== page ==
April 2016 This README describes the Hammurabi code for simulating astrophysical emission such as diffuse polarized synchrotron and dust emission as well as Faraday rotation measures based on models for the magnetized interstellar medium. It is written in C++, tested on Linux and OSX, and depends on the following libraries: HEALPix C++; NE2001 (Fortran); GSL; FFTW. Summary of changes since the previous release: - Added the ability to give inputs for the B-field or TE as a Cartesian grid that is rotated to align along a specified (lon,lat) direction and centered at a distance R along that LOS. This is useful for simulating a particular object rather than the entire Galaxy. - Added the ability to compute the RM and synchrotron emission analytically as the ensemble average of the model, following the method of Jansson & Farrar (2012). Warning: things can be subtle. This method gives you the correct average Q and average U but not the correct average polarized intensity. (P is basically a random walk, and the larger the random component, the larger the P can deviate, which is *not* taken into account by the analytic method.) This analytic method does not apply to dust emission, as it relies on the assumption that the emissivity goes as B^2. - Added the possibility to link the code with a slightly modified version of Galprop. This allows you to use the same hammurabi B-field in the CR propagation and then use the resulting CR distribution in the synchrotron computation in hammurabi. - The Makefile now defines four executables that can be built: * hammurabi: by default, the basic hammurabi, pure C++, for constant or grid TEs and simple analytic models for CREs * hammurabi.ne2001: including linking to the (modified, smooth) NE2001 Fortran code using cfortran.h * hammurabi.galprop: including both NE2001 and Galprop to simulate the CRE propagation with the hammurabi magnetic field first. * hammurabi.debug: including both options, debug flags. - For integration over a pixel list (as opposed to a full-sky map), it now uses the HEALPix functions for 64-bit integers, allowing for Nside > 2^13 and up to 2^29. This is not to be used for maps (which would be prohibitive) but for pixel lists of patches of the sky. - Fixed a bug in the deflection angles, thanks to G. Farrar et al.. Previous versions had an incorrect sign of the deflection. - Fixed bug in synchrotron normalization by a factor of 2, thanks to M. Unger. Previous versions produced synchrotron emission a factor of 2 higher than was correct for the given CRE density and B-field strength. Known issues: - There is a known problem running hammurabi linked with the NE2001 Fortran code and gfortran (both 4.3.6 on OSX and 4.4.7 on linux), which results in a run-time error from Fortran. If you do not need the NE2001 code itself, then build the basic hammurabi that does not link it. With this version, you can still input the NE2001 model using a pre-generated Cartesian grid found on the hammurabi web site. Alternatively, build the code with the NE2001 code but set the debugging flags; this appears to avoid the problem, which may be related to optimization. (I.e. edit the Makefile and change -O2 to -g.) -------------------------------------------------------------------------------- -------------------------------------------------------------------------------- Installing hammurabi: 1) Install the dependencies: FFTW, Cfitsio, HEALPix (C++), and GSL. (This version is tested with fft2 3.2.2 or 3.3.4, cfitsio3370, HEALPix 3.11 or 3.20, and gsl 1.13.) Note that these dependencies should be built with the same compilers you will use for hammurabi. 2) Expand (e.g., gunzip) the hammurabi package in a separate directory. 3) Make sure your HEALPix environment is set correctly, e.g. setenv HEALPIX_TARGET generic_gcc setenv HEALPIX /Users/tj/space/sw/healpix/Healpix_3.20 4) Edit the Makefile to select the correct options for your compilers and point to the installed dependencies. This version has been tested on: linux with gcc 4.4.7 (using the included gfortran for NE2001); Mac OSX with MacPorts gcc 4.3 (using the included gfortran). 5) make hammurabi Even if you wish to build one of the other executables, first make the basic C++ hammurabi to test before trying the others. The executables are placed in a subdirectory called run. 6) Then for each compilation of a different executable, run, e.g., make clean; make hammurabi.ne2001 to cleanup any previous run. (Note that this cleans .o and .a files but leaves the resulting executables in the run subdirectory. So you can do, e.g., 'make hammurabi; make clean; make hammurabi.ne2001" and you'll have both executables in the run directory at the end. 7) For a simple test, use the test_params.txt parameter file, which will produce a synchrotron map of a trivial case. -------------------------------------------------------------------------------- -------------------------------------------------------------------------------- Installing hammurabi linked with Galprop: This process is slightly more complicated because of the inter-dependencies of the two codes. The modified version of Galprop depends on the hammurabi magnetic field module, while the hammurabi integration then clearly depends on the resulting Galprop CRE module. Make sure the simple hammurabi compilation works and runs first. The version of Galprop included on the hammurabi site is a modified version of the Galprop found on https://sourceforge.net/projects/galprop Specifically, it was taken from the tar file of revision 2766 of that repository. (Note that this differs slightly from the version on http://galprop.stanford.edu. I also tested with their version 54.1.984.) The compilation is a bit sensitive to compiler versions, and you may have to experiment with changing the orders of some of the flags. What is included in this release is what worked for gcc 4.4.7 on Linux or gcc 4.3.6 on OSX. 1) In addition to the hammurabi dependencies above, install CCfits and CLHEP. (This version is tested with CCfits-2.2 and CLHEP Note that these dependencies should be built with the same compilers you will use for Galprop and hammurabi. 2) In the hammurabi directory, build the library that will be needed by Galprop: make clean; make libhamprop.a 3) Expand (e.g., gunzip) the customized Galprop package in a separate directory. Then in the Galprop directory, compile Galprop itself. First, set the environment needed by its autoconfigure script. E.g., setenv CC "gcc-mp-4.3 -m64" setenv CXX "g++-mp-4.3 -m64" setenv F77 gfortran-mp-4.3 setenv FC gfortran-mp-4.3 setenv CPP cpp-mp-4.3 setenv CXXCPP cpp-mp-4.3 Now following the Galprop instructions with a few modifications: 4) autoreconf -i -v -f 5) Edit the source/Makefile.am to set the path to hammurabi and fftw on lines 11 and 14. 6) After changing this for the correct paths to cfitsio, CCfits, HEALPix, GSL, and CLHEP (for each dependency, the given directory should contain the lib and include subdirectories), then configure: > ./configure --with-cfitsio=${HOME}/space/sw/cfitsio/cfitsio/build --with-ccfits=${HOME}/space/sw/CCfits/CCfits/build --with-healpix=${HEALPIX_CXX}/${HEALPIX_TARGET} --with-gsl=${HOME}/space/sw/gsl/gsl-1.13/build/ --with-clhep=${HOME}/space/sw/clhep/ --prefix=${PWD}/build --with-galdef=./GALDEF/ --with-fitsdata=${PWD}/FITS/ --enable-openmp 7) and then build Galprop: make and if that succeeds, then make install which just copies things to the build area. At the end of the make step, the linking of the galprop executable itself often fails because the flags aren't all set correctly, or because the order can be important on some compilers. If the libraries are built correctly (source/libgalprop.a and source/libskymap.a) but the linking fails, you will not have a galprop executable, but hammurabi should build fine anyway. So if you have the files source/libgalprop.a and source/libskymap.a, that is all you really need for hammurabi. They are installed in build/lib/ if the compilation goes all the way to the end, but you can copy them by hand if not. Just make sure the hammurabi Makefile points to the directory containing them. (I've often had odd problems trying to link the galprop executable, with errors related to the openMP functions. On OSX, adding -lgcc_eh to the link line seems to fix it. Then run 'make' again to finish and then 'make install'.) 8) Then, go back to the hammurabi directory and first clean then build the hammurabi.galprop executable: make clean ; make hammurabi.galprop (The clean step is important! The flags are different for libhamprop.a and hammurabi.galprop.) 9) For running these, update the path for searching for dynamically loaded libraries so that CLHEP and CCfits are found. For csh/tcsh following needs to go into the .cshrc or .tcshrc sourced at the opening of the session: On OSX : setenv DYLD_LIBRARY_PATH "/path/to/clhep/build/lib/:/path/to/CCfits/build/lib/" while on Linux, it's setenv LD_LIBRARY_PATH "/path/to/clhep/build/lib/:/path/to/CCfits/build/lib/" For bash, it's setenv LD_LIBRARY_PATH="/paths..." etc. -------------------------------------------------------------------------------- -------------------------------------------------------------------------------- Testing hammurabi: On the Sourceforge site can be found a tar file containing a set of "unit tests". This consists of many different runs of hammurabi with different parameters designed to test various functions of the code, various test cases and contexts. They are not meant to be physically realistic (many are completely unphysical) but simply to control for changes in the results. This was also originally not meant to be public, so it's not terribly user friendly. Suggestions welcome. Dependencies: - all hammurabi targets must be built, including the versions linked with GALPROP and NE2001 codes as well as the debug version ("make all"); - IDL, in order to create visualizations of the results; - the HEALPix Fortran and IDL functions, so that the IDL wrappers for tools like anafast work; - gs, in order to convert PS files written by IDL into PNGs for visualizing on a simple web page (on my system, I have issues writing the images directly to PNG). 1) Download the tar file for the tests and expand it in the directory where hammurabi is built. It consists of a unit_test subdirectory that contains the inputs, parameter files, scripts, and reference outputs for comparison. 2) Then from the main hammurabi directory, simply > make test Depending on the system and whether the code is built with openMP, this can take a long time (hours). Before it starts running hammurabi, it checks your available memory. If you have 3GB free memory, it runs the normal test, which includes some GRF simulations that require that much. If not, it runs a mini-test, the largest of which requires about 1GB. (Note that on OSX, things in memory are moved around dynamically, so the check may fail but the test would work fine if you tried. If you want to force it, edit the unit_test/test.csh script.) 3) If it runs successfully, you can compare the outputs by comparing two web pages in your browser, each of which shows a few plots for each test case: unit_test/ref/views/plots.html versus unit_test/out/views/plots.html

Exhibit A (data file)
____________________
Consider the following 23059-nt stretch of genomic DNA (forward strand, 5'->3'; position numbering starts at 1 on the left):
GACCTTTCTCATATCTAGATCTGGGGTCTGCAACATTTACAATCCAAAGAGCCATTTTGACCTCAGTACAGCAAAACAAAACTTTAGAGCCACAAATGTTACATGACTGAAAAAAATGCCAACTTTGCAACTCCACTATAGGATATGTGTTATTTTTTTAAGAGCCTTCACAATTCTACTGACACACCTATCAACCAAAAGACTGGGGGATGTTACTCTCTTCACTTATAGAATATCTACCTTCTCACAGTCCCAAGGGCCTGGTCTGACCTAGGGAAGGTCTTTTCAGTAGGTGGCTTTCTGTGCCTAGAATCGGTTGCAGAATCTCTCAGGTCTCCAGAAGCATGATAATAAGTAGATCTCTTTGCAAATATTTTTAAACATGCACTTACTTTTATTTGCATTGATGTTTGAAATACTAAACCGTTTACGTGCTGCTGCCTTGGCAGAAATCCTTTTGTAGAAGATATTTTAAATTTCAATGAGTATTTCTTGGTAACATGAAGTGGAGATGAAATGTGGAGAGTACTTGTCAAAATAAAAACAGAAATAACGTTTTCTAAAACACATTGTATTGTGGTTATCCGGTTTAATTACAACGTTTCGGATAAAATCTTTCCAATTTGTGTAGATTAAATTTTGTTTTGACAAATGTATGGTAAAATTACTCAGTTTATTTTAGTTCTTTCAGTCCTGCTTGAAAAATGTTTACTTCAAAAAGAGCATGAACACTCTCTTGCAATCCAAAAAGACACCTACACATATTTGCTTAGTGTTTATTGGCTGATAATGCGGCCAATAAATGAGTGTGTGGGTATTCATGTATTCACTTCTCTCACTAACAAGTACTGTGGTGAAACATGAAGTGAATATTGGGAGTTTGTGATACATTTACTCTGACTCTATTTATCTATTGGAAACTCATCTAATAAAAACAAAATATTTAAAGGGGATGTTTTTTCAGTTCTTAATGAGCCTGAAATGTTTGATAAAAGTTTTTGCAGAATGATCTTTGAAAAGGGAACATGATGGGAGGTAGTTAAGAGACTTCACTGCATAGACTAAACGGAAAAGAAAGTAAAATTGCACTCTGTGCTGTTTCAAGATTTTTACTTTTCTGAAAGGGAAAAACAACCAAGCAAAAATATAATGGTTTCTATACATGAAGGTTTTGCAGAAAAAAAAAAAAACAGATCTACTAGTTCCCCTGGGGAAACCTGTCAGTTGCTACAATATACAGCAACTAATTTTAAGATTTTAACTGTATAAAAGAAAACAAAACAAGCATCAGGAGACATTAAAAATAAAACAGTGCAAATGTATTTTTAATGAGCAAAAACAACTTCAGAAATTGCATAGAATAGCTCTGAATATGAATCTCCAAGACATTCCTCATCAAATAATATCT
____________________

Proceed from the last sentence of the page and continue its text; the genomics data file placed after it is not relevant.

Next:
Source: README, updated 2016-06-03